More ant activity in summer means more Googling about ants. So we need more ant content during summer to raise awareness and to spread knowledge.

The full story can be found here.

Suggestions for future trivia:

Written by: Ravi, ASC Web Editor

ASC grant write-up: MD Writing and Editing course

By Ravindra Palavalli-Nettimi, PhD student, Macquarie University, 2017 grant recipient.

One course, 6300 words, and 2 papers.

I was awarded one of the Australian Science Communicators professional development grants last year to take a scientific writing and editing course offered by Dr. Malini Devadas. I am happy to share with you that since I started the e-course, I have been able to revise a paper and submit it, and have written another paper to be submitted soon.

The course was unique and very handy for me at the right time of my PhD thesis writing. It was an eight-week course with short video tutorials and worksheets. It was not just about the actual writing, but also about navigating different stages of writing a paper. The course also gave me access to an exclusive Facebook group consisting of other students taking the course.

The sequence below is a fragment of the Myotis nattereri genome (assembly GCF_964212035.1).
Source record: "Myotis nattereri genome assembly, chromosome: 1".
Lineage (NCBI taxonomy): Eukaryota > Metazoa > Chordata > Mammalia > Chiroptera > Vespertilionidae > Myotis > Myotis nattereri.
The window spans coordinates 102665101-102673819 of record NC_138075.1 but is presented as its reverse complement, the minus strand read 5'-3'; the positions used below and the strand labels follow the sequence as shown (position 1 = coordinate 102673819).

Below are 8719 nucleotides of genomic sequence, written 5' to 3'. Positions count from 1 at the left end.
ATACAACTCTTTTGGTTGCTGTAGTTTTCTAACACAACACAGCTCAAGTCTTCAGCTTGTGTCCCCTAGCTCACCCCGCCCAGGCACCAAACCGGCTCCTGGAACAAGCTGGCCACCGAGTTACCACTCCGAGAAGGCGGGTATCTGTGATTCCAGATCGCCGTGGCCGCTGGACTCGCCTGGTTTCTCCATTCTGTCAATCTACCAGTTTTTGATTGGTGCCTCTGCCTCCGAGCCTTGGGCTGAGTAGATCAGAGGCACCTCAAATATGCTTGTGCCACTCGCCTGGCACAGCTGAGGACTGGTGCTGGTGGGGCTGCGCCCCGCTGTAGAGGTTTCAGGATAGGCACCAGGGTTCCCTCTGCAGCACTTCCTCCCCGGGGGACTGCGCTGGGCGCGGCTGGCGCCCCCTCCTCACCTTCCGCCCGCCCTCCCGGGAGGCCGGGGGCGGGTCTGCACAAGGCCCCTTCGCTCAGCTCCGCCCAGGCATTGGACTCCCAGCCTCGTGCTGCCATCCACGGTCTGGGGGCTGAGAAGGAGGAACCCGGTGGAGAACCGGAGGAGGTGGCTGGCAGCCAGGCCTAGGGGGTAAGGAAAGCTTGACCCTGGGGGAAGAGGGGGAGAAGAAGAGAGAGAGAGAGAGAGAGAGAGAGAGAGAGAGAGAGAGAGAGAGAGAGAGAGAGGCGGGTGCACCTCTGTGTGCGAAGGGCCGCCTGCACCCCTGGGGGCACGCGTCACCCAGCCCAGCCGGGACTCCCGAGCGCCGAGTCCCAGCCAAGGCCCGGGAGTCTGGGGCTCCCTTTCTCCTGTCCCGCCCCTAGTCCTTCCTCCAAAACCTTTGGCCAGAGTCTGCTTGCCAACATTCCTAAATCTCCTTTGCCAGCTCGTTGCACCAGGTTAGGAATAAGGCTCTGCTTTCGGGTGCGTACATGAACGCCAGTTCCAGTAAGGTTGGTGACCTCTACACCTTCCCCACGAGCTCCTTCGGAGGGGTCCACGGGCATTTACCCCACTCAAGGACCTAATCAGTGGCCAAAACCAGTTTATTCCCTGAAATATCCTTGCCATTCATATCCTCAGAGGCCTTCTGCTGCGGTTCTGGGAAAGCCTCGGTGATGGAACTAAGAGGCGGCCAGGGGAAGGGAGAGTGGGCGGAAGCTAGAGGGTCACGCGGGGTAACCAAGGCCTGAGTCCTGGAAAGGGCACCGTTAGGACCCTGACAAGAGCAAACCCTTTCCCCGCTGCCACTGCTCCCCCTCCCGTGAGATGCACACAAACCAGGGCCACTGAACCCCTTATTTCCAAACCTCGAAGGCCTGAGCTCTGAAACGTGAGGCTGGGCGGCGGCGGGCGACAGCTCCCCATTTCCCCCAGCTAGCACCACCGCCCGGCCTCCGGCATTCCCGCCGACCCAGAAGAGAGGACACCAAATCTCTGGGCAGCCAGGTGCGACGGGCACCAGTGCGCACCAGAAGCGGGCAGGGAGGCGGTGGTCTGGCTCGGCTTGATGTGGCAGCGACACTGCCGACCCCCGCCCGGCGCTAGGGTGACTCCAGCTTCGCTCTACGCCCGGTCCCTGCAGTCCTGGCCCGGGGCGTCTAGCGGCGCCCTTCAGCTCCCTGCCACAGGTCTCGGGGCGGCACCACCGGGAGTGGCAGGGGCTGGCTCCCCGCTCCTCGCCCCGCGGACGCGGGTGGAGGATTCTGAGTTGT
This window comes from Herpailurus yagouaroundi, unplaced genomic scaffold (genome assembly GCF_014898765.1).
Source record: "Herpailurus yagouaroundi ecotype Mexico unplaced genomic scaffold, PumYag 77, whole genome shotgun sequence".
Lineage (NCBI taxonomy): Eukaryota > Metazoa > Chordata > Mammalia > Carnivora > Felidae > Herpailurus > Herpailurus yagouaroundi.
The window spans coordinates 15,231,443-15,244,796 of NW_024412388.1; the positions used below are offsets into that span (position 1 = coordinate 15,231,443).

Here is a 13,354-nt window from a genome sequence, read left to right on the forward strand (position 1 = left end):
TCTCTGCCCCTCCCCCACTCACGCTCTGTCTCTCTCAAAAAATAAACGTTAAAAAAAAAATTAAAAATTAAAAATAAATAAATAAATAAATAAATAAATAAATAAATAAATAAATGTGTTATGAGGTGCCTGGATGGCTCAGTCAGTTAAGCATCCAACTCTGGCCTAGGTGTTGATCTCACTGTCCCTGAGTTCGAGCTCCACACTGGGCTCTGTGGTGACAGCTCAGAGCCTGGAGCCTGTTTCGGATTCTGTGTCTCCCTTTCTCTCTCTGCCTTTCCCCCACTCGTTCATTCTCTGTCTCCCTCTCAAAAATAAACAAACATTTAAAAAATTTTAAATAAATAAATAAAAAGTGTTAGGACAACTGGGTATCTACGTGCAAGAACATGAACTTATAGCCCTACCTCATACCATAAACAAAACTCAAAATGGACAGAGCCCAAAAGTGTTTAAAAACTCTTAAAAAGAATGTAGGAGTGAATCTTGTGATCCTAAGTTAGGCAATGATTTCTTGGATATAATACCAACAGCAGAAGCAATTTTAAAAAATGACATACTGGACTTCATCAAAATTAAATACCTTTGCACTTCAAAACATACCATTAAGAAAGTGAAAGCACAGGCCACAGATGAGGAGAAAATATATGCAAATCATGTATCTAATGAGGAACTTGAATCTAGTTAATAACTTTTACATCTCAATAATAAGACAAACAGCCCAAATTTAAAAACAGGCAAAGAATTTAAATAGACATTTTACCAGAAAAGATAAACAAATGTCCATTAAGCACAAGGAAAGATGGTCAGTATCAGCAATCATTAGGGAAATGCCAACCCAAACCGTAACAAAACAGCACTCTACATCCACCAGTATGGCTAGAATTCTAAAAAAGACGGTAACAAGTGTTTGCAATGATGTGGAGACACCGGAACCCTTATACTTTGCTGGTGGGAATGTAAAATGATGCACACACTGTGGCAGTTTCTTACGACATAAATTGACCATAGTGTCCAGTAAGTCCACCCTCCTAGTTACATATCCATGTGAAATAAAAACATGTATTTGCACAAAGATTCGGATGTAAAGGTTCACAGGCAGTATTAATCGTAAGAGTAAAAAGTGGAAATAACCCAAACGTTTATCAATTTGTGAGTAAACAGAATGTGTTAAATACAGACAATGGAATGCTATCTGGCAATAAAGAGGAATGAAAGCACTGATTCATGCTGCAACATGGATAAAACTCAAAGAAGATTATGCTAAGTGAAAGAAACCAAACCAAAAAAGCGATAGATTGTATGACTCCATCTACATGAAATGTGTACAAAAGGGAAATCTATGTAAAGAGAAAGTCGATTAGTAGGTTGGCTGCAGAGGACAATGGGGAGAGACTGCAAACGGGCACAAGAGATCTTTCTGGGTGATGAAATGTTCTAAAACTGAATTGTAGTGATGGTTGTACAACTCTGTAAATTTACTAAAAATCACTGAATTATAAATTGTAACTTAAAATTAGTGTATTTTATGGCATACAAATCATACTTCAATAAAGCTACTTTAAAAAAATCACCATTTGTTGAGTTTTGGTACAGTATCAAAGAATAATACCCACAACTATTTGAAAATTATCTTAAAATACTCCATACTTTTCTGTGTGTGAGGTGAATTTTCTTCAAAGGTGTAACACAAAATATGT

I found some of Malini’s tips very useful in the process of writing of papers—especially on planning, revising and copyediting. Here are a few things I learned in the course:

  1. Spend time thinking about what your main result is.
  2. Plan each paragraph. Write a sentence summarising each of them, and expand on it later.
  3. Do not edit while you are writing.
  4. Take a break from your paper for at least a week before you revise.
  5. Revise to make your sentences succinct and remove redundancy.
  6. Copyediting is often neglected (at least I did). But make sure you check punctuation, syntax, and use a consistent/appropriate style for the journal you are writing. For instance, some journals want x% as opposed to x %, or similarly, >x or > x—some details that often get overlooked.

You know the feeling when you realise you have learned to do something more clearly and better than before. I had that feeling about writing the papers. Thanks to the ASC and Malini for this opportunity and a learning experience.

President’s Update

There is no One Public!

With thanks to Dr Craig Cormick, President, Australian Science Communicators

I think we all know there are two different types of people in the world (those who think you can divide the world into two different types of people, and those who don’t!). But understanding different types of similar people is a very useful tool for science communication.

Segmenting your audience is one of many marketing tools that have found their way into the communications world. The concept is simple enough: there are those who prefer Diet Coke over Classic Coke, or Coke Zero, or Pepsi, or those who wouldn’t drink either if they were dying of thirst. Marketing teaches you the very important lesson that there is no one public – rather lots of publics.